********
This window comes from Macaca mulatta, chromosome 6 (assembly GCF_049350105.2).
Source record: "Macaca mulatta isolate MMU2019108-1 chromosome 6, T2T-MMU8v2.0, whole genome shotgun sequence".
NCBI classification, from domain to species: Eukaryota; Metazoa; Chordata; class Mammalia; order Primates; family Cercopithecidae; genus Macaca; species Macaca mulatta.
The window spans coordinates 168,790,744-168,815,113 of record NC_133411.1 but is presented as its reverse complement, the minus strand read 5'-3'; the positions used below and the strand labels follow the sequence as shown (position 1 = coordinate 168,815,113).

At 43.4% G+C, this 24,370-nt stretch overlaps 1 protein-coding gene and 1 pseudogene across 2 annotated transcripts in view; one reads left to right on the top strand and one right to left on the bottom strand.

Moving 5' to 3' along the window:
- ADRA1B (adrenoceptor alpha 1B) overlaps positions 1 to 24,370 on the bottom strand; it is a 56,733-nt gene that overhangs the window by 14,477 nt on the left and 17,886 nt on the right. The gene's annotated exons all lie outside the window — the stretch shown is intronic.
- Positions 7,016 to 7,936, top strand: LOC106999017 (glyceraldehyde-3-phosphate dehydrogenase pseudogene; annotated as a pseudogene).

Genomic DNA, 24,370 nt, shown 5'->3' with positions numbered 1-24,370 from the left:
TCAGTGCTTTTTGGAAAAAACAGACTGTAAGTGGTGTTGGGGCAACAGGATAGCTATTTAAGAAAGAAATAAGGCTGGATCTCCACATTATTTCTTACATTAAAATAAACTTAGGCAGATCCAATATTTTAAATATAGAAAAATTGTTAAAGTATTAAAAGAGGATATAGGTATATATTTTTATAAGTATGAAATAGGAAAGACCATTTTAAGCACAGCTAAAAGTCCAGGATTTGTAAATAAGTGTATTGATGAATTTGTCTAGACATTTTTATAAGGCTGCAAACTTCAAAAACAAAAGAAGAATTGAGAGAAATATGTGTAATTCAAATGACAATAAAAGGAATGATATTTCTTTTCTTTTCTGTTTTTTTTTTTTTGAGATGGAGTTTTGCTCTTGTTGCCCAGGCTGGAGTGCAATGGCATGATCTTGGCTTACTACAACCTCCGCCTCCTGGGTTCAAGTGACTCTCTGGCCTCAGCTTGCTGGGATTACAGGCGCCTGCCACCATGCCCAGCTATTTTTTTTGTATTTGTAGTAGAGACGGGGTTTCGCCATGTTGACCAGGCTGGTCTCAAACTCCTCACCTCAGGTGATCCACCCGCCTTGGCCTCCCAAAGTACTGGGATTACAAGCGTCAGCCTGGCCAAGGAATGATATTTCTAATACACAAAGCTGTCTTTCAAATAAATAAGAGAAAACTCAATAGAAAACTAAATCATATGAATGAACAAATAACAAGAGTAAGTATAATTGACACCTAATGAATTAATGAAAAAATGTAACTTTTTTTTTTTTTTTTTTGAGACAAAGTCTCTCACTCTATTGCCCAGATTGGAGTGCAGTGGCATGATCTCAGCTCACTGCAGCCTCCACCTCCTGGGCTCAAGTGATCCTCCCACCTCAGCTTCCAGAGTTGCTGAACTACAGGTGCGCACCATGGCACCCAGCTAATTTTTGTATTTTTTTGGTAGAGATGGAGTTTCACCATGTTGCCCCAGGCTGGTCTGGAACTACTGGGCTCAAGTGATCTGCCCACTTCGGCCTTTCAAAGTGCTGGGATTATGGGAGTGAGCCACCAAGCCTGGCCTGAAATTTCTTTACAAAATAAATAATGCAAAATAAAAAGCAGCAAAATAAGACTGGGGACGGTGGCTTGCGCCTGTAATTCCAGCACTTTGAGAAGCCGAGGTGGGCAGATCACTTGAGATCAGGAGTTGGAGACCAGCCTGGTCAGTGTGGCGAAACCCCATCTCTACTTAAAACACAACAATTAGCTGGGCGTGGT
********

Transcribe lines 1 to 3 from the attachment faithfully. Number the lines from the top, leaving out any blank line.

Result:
This window comes from Macaca mulatta, chromosome 6 (assembly GCF_049350105.2).
Source record: "Macaca mulatta isolate MMU2019108-1 chromosome 6, T2T-MMU8v2.0, whole genome shotgun sequence".
NCBI classification, from domain to species: Eukaryota; Metazoa; Chordata; class Mammalia; order Primates; family Cercopithecidae; genus Macaca; species Macaca mulatta.